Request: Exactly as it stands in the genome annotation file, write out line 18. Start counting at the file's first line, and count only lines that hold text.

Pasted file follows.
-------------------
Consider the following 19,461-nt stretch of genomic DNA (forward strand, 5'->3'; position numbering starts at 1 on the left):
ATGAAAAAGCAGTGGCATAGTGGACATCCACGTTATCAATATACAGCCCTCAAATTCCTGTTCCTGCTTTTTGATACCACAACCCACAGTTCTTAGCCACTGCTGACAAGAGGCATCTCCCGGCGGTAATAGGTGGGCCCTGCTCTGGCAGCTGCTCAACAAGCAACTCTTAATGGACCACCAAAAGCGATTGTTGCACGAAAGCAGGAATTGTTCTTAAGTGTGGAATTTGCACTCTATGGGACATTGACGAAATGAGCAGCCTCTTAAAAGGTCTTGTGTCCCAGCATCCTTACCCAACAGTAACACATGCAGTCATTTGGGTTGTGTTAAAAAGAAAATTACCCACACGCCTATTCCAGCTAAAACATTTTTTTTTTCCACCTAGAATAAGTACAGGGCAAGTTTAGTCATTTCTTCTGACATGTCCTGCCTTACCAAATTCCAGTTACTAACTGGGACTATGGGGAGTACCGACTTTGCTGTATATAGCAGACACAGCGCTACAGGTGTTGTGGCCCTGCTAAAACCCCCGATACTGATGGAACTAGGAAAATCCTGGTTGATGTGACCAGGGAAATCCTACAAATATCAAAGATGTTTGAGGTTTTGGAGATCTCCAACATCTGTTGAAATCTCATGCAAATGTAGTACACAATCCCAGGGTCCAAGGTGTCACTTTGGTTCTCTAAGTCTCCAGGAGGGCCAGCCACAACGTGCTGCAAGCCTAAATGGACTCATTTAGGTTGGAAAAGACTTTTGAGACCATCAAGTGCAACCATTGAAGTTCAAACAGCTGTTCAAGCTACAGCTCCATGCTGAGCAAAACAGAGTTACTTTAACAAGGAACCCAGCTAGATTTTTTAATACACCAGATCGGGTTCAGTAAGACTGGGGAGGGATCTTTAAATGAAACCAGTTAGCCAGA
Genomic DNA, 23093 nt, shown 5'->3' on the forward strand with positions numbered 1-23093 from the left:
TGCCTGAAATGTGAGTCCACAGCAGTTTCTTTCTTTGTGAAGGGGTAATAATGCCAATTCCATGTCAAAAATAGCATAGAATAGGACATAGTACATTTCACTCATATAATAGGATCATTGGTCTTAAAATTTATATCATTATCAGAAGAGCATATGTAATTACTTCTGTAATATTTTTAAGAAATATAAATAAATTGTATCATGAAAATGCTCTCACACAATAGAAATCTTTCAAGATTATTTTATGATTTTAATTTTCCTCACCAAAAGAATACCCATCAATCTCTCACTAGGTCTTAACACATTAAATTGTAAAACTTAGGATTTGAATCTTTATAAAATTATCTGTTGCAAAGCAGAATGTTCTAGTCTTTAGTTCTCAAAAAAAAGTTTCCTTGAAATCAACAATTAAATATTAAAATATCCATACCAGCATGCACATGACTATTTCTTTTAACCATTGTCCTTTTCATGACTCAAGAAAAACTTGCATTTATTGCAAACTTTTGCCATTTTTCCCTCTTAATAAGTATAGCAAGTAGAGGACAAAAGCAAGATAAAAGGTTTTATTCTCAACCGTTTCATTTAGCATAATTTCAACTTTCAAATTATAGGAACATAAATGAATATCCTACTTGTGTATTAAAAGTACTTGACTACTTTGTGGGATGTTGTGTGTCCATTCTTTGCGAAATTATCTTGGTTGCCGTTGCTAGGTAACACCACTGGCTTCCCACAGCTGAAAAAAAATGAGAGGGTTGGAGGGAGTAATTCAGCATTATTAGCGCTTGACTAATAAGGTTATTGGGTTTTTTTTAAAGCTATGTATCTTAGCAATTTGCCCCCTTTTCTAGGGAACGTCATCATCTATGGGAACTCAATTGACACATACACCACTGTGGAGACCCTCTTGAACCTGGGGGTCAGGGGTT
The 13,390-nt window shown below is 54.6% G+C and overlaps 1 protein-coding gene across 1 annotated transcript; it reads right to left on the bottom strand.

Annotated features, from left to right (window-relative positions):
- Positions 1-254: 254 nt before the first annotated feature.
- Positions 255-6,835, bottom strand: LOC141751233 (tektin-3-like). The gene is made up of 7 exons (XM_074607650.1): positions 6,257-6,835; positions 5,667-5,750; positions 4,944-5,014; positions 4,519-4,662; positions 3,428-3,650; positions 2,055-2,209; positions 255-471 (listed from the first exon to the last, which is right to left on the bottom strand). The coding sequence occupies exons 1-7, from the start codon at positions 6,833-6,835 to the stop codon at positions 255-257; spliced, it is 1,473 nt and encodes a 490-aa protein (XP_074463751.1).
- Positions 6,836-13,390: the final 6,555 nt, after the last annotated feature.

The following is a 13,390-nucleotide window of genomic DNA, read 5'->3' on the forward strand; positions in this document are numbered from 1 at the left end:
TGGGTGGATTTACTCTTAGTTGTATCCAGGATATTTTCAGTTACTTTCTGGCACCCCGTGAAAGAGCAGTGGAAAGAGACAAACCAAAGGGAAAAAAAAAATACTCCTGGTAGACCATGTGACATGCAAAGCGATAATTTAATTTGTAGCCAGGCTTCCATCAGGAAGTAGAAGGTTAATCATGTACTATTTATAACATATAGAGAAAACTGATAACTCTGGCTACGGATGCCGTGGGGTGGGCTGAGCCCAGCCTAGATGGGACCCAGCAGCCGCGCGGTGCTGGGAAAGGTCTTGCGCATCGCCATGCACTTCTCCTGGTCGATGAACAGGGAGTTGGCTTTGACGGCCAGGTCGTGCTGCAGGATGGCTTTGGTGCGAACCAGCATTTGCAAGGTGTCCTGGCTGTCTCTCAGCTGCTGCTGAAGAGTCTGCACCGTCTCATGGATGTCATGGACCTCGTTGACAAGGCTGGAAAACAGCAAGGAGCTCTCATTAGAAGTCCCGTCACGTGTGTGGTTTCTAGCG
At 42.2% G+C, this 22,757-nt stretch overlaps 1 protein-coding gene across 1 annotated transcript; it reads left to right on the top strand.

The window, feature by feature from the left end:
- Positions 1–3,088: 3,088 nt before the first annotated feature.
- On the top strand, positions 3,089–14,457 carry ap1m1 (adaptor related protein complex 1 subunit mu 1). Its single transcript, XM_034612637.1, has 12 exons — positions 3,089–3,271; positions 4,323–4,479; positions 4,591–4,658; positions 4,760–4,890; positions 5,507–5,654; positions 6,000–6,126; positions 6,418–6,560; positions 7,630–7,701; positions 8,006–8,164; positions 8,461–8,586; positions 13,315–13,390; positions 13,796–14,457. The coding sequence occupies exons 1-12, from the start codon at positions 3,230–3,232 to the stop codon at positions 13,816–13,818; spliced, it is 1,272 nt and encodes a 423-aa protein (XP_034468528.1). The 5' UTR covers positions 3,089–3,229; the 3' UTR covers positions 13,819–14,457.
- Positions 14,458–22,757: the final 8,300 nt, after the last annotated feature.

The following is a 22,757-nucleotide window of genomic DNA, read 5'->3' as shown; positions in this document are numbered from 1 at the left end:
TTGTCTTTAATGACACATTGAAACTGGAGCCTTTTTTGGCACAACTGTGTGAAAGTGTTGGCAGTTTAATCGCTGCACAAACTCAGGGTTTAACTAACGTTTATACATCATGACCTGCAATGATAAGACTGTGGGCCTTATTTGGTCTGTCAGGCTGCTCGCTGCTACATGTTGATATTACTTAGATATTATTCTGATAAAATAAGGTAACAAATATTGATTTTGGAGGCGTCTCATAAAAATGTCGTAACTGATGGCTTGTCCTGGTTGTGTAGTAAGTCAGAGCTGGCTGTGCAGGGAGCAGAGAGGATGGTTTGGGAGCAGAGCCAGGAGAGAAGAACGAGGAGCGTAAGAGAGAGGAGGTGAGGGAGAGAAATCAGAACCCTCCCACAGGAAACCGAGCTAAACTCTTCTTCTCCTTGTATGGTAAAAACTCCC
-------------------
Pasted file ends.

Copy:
TTGTCTTTAATGACACATTGAAACTGGAGCCTTTTTTGGCACAACTGTGTGAAAGTGTTGGCAGTTTAATCGCTGCACAAACTCAGGGTTTAACTAACGTTTATACATCATGACCTGCAATGATAAGACTGTGGGCCTTATTTGGTCTGTCAGGCTGCTCGCTGCTACATGTTGATATTACTTAGATATTATTCTGATAAAATAAGGTAACAAATATTGATTTTGGAGGCGTCTCATAAAAATGTCGTAACTGATGGCTTGTCCTGGTTGTGTAGTAAGTCAGAGCTGGCTGTGCAGGGAGCAGAGAGGATGGTTTGGGAGCAGAGCCAGGAGAGAAGAACGAGGAGCGTAAGAGAGAGGAGGTGAGGGAGAGAAATCAGAACCCTCCCACAGGAAACCGAGCTAAACTCTTCTTCTCCTTGTATGGTAAAAACTCCC